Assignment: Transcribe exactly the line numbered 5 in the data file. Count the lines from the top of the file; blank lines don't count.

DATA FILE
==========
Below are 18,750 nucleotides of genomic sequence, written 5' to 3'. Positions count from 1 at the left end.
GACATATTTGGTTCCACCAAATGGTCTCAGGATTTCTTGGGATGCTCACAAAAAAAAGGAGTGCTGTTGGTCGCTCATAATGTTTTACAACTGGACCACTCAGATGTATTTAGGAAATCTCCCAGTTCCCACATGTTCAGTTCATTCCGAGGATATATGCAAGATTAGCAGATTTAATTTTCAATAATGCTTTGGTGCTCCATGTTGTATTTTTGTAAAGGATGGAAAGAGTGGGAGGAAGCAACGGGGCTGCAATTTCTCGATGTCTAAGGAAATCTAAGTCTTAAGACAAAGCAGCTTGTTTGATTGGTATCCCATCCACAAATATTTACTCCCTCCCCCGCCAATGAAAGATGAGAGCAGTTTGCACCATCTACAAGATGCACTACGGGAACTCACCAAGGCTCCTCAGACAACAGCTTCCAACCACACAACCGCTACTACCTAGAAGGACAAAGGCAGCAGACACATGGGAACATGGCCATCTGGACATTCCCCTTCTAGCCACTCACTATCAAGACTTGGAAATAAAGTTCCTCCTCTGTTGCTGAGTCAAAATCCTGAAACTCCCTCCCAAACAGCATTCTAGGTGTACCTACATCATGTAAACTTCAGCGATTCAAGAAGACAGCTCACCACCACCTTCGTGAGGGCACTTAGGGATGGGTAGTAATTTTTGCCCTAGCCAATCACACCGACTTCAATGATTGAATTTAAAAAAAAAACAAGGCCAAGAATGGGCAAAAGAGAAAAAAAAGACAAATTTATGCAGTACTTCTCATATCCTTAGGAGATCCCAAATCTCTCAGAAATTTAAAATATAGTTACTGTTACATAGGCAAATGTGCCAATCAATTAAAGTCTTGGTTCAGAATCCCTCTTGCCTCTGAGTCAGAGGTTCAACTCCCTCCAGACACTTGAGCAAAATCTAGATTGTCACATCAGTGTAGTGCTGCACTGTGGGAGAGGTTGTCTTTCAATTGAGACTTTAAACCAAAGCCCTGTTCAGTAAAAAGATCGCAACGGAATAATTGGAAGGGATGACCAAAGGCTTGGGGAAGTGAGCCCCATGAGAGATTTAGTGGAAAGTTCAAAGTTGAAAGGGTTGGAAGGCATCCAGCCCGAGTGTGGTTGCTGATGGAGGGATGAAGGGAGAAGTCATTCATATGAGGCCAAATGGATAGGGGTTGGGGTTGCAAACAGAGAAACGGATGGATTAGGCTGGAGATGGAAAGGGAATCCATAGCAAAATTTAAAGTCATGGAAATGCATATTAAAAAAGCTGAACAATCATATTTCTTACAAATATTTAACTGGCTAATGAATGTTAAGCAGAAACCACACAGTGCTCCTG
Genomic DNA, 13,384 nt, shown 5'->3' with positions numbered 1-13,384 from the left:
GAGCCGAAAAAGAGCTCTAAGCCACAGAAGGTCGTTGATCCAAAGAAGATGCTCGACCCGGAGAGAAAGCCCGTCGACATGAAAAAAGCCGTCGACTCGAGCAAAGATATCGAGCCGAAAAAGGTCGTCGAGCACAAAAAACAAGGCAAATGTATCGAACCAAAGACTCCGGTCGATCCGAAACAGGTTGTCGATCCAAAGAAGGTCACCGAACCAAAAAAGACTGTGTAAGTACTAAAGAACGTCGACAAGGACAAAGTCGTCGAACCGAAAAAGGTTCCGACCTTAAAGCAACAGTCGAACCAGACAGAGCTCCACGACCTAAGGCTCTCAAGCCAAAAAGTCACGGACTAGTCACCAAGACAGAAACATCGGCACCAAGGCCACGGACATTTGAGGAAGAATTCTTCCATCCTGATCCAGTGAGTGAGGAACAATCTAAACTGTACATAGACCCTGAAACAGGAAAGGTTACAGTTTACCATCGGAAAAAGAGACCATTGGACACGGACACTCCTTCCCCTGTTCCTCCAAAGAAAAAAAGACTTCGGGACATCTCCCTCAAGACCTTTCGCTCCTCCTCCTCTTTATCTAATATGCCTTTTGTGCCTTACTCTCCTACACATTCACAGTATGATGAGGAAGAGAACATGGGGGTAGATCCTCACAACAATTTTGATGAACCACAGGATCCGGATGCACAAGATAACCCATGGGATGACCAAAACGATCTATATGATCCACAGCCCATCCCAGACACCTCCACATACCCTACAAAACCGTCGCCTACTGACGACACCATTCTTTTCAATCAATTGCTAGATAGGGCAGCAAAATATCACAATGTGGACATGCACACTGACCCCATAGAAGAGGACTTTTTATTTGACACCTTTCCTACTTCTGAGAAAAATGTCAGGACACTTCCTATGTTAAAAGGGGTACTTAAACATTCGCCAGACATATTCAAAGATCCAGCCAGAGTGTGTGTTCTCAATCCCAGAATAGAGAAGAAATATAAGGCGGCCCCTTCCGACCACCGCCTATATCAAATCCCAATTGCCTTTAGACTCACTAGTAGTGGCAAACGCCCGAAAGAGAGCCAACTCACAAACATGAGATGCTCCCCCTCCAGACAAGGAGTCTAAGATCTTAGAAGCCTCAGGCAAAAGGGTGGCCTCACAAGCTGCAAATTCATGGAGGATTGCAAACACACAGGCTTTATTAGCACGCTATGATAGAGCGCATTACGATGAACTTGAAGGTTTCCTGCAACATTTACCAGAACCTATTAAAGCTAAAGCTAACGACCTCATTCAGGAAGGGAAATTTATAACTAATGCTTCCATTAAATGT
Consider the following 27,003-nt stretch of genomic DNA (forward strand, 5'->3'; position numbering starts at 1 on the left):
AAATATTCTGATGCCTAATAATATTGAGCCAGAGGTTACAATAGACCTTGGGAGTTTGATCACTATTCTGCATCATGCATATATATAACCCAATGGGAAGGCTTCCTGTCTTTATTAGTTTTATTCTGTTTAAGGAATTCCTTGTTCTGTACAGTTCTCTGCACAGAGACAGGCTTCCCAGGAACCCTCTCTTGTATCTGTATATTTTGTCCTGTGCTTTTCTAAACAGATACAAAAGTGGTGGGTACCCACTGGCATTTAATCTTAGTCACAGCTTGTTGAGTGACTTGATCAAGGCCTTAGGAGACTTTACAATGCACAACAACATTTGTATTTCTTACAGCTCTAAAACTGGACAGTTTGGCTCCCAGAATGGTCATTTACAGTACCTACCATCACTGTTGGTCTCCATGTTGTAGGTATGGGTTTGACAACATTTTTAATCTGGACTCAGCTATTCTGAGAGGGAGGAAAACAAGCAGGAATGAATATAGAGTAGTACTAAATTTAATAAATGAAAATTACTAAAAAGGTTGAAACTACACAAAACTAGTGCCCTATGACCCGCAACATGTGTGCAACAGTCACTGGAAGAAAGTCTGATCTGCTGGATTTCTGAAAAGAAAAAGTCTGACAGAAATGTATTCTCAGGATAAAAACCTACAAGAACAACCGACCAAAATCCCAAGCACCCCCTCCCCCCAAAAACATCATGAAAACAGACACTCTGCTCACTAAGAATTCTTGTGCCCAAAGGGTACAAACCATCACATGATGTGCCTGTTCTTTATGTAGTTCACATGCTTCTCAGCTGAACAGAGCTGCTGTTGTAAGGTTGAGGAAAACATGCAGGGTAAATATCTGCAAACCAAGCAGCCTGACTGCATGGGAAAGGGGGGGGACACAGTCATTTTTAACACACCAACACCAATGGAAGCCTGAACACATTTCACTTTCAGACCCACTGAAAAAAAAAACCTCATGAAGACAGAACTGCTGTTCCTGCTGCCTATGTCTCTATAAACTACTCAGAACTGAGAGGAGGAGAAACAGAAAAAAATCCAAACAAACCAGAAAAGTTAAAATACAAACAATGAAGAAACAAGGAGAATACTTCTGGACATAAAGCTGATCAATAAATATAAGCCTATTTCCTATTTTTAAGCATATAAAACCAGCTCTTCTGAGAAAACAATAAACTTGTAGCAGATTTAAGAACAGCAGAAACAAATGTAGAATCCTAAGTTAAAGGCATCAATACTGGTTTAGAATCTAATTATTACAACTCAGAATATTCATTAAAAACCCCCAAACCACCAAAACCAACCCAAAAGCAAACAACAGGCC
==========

Consider the following 27,003-nt stretch of genomic DNA (forward strand, 5'->3'; position numbering starts at 1 on the left):